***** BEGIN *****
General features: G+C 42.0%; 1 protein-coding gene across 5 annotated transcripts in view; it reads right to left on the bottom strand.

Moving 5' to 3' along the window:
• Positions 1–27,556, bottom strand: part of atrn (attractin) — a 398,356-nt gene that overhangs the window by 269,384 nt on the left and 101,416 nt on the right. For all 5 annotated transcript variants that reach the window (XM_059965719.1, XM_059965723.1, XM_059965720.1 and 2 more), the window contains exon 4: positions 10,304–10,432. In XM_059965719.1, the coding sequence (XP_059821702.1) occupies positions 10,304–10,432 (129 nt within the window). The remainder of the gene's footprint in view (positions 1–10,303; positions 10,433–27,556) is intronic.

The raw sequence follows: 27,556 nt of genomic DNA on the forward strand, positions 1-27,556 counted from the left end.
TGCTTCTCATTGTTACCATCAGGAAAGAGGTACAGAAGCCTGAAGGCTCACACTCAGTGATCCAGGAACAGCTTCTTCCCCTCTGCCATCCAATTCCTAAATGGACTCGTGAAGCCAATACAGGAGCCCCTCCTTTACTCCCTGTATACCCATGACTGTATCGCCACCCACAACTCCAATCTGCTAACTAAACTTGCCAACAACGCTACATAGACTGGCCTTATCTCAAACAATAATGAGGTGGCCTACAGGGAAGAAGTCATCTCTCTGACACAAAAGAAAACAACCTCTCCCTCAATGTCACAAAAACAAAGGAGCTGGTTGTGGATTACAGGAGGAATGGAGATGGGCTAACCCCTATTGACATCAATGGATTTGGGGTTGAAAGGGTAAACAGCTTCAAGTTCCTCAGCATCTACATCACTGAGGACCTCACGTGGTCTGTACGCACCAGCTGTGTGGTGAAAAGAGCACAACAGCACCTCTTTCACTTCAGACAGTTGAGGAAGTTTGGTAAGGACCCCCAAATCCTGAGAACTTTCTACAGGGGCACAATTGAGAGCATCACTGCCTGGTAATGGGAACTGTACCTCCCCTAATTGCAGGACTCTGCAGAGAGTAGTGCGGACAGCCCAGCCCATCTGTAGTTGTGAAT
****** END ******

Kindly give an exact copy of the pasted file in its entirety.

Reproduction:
General features: G+C 42.0%; 1 protein-coding gene across 5 annotated transcripts in view; it reads right to left on the bottom strand.

Moving 5' to 3' along the window:
• Positions 1–27,556, bottom strand: part of atrn (attractin) — a 398,356-nt gene that overhangs the window by 269,384 nt on the left and 101,416 nt on the right. For all 5 annotated transcript variants that reach the window (XM_059965719.1, XM_059965723.1, XM_059965720.1 and 2 more), the window contains exon 4: positions 10,304–10,432. In XM_059965719.1, the coding sequence (XP_059821702.1) occupies positions 10,304–10,432 (129 nt within the window). The remainder of the gene's footprint in view (positions 1–10,303; positions 10,433–27,556) is intronic.

The raw sequence follows: 27,556 nt of genomic DNA on the forward strand, positions 1-27,556 counted from the left end.
TGCTTCTCATTGTTACCATCAGGAAAGAGGTACAGAAGCCTGAAGGCTCACACTCAGTGATCCAGGAACAGCTTCTTCCCCTCTGCCATCCAATTCCTAAATGGACTCGTGAAGCCAATACAGGAGCCCCTCCTTTACTCCCTGTATACCCATGACTGTATCGCCACCCACAACTCCAATCTGCTAACTAAACTTGCCAACAACGCTACATAGACTGGCCTTATCTCAAACAATAATGAGGTGGCCTACAGGGAAGAAGTCATCTCTCTGACACAAAAGAAAACAACCTCTCCCTCAATGTCACAAAAACAAAGGAGCTGGTTGTGGATTACAGGAGGAATGGAGATGGGCTAACCCCTATTGACATCAATGGATTTGGGGTTGAAAGGGTAAACAGCTTCAAGTTCCTCAGCATCTACATCACTGAGGACCTCACGTGGTCTGTACGCACCAGCTGTGTGGTGAAAAGAGCACAACAGCACCTCTTTCACTTCAGACAGTTGAGGAAGTTTGGTAAGGACCCCCAAATCCTGAGAACTTTCTACAGGGGCACAATTGAGAGCATCACTGCCTGGTAATGGGAACTGTACCTCCCCTAATTGCAGGACTCTGCAGAGAGTAGTGCGGACAGCCCAGCCCATCTGTAGTTGTGAAT